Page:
• Trogdor only makes $25/hour?  He wouldn't burninate for that...

     



  • @merreborn said:

    Why would you teach "Intro to programming" in scheme?

    A typical course is based not on how things really work, but on how the lecturer would like things to work. While it is possible to learn a great deal at university, you must always remember that in any given course you are learning the lecturer's own version of it - and they are most likely an ivory-tower academic. Also, universities do not exist for the purpose of preparing people to work in industry, they exist for the purpose of preparing people to work in universities. Any benefits gained by people who intend to work in industry are purely coincidental.

    You would teach "intro to programming" in scheme if you wanted there to be more scheme programmers in universities. It's that simple.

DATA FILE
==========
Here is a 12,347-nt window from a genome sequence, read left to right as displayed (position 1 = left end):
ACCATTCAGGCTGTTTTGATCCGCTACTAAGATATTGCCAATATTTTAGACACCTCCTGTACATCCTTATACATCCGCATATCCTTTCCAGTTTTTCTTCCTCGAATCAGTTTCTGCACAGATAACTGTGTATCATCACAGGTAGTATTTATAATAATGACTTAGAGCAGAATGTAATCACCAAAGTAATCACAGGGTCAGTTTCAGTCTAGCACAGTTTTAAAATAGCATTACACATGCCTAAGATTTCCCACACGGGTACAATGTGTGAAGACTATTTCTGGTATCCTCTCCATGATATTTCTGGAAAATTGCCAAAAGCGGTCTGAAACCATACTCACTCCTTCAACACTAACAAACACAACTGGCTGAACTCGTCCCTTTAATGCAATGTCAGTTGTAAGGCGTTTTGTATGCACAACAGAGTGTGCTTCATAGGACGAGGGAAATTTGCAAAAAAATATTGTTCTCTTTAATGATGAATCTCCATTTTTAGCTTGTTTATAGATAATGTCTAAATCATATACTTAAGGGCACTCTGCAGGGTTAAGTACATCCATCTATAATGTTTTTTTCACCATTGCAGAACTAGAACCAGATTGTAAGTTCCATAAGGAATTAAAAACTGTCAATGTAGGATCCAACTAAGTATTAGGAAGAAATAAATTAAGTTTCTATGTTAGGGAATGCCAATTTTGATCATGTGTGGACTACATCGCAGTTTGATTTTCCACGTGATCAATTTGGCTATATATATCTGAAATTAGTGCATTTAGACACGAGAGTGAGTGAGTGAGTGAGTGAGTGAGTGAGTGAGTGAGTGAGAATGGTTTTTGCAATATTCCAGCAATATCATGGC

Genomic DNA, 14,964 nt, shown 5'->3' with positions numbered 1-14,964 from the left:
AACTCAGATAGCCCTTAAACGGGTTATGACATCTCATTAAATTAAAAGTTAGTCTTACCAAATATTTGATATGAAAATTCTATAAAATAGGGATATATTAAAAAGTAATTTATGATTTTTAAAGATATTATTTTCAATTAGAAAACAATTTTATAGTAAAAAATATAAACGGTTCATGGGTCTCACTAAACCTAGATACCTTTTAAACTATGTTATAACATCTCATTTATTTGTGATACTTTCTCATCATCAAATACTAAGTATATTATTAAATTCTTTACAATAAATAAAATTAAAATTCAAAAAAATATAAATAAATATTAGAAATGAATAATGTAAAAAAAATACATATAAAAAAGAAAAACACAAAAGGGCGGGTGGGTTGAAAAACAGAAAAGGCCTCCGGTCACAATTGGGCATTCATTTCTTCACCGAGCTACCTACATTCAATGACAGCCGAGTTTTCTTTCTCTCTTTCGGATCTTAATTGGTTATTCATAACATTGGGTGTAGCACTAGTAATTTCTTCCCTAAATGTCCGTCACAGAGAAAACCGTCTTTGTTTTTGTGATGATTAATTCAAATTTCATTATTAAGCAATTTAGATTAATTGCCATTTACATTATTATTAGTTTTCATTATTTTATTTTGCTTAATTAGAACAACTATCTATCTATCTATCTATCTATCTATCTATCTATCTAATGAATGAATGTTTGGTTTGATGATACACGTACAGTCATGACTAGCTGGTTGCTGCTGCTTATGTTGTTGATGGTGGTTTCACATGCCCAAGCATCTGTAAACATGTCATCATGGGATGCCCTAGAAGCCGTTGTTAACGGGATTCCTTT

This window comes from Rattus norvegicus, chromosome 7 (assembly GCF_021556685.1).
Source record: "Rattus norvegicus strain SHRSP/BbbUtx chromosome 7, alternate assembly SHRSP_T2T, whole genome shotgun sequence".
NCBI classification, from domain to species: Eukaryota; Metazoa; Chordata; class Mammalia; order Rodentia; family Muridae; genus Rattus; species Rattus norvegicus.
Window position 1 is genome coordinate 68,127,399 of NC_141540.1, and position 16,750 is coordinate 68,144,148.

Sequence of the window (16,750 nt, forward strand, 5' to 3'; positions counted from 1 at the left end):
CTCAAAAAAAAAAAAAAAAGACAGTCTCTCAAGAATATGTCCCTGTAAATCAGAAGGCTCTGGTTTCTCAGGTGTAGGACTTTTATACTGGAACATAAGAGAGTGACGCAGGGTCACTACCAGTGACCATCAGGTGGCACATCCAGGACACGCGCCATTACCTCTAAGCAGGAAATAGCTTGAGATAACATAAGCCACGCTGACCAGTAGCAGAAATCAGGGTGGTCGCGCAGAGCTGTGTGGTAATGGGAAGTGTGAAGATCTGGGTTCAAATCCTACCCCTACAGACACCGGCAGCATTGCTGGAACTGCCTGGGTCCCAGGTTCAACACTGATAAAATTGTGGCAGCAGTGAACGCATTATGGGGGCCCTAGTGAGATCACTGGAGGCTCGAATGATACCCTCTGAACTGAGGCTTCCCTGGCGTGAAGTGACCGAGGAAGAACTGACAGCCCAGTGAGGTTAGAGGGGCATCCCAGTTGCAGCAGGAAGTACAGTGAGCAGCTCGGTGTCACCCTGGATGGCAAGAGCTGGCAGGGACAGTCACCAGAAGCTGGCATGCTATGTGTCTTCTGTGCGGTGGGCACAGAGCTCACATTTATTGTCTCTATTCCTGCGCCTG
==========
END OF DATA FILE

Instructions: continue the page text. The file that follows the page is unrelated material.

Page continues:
• @merreborn said:

    But how about teaching a language that'll actually see real world use? 

    While I think that scheme is an odd place to start, I'd be worried about any university comp sci program that didn't have it's students learning less than a half-dozen languages, not all of them are going to be 'real world'.  You learn different things from different programming techniques. 

    And really, you could find fault in pretty much any language you choose to start people with.  Traditionally, people got hit with C first, because god knows you want 1st semester newbies trying to wrap their heads around pointers <-> arrays <-> strings.

    -cw



  • @asuffield said:

    @merreborn said:

    Why would you teach "Intro to programming" in scheme?

    A typical course is based not on how things really work, but on how the lecturer would like things to work. While it is possible to learn a great deal at university, you must always remember that in any given course you are learning the lecturer's own version of it - and they are most likely an ivory-tower academic. Also, universities do not exist for the purpose of preparing people to work in industry, they exist for the purpose of preparing people to work in universities. Any benefits gained by people who intend to work in industry are purely coincidental.

    You would teach "intro to programming" in scheme if you wanted there to be more scheme programmers in universities. It's that simple.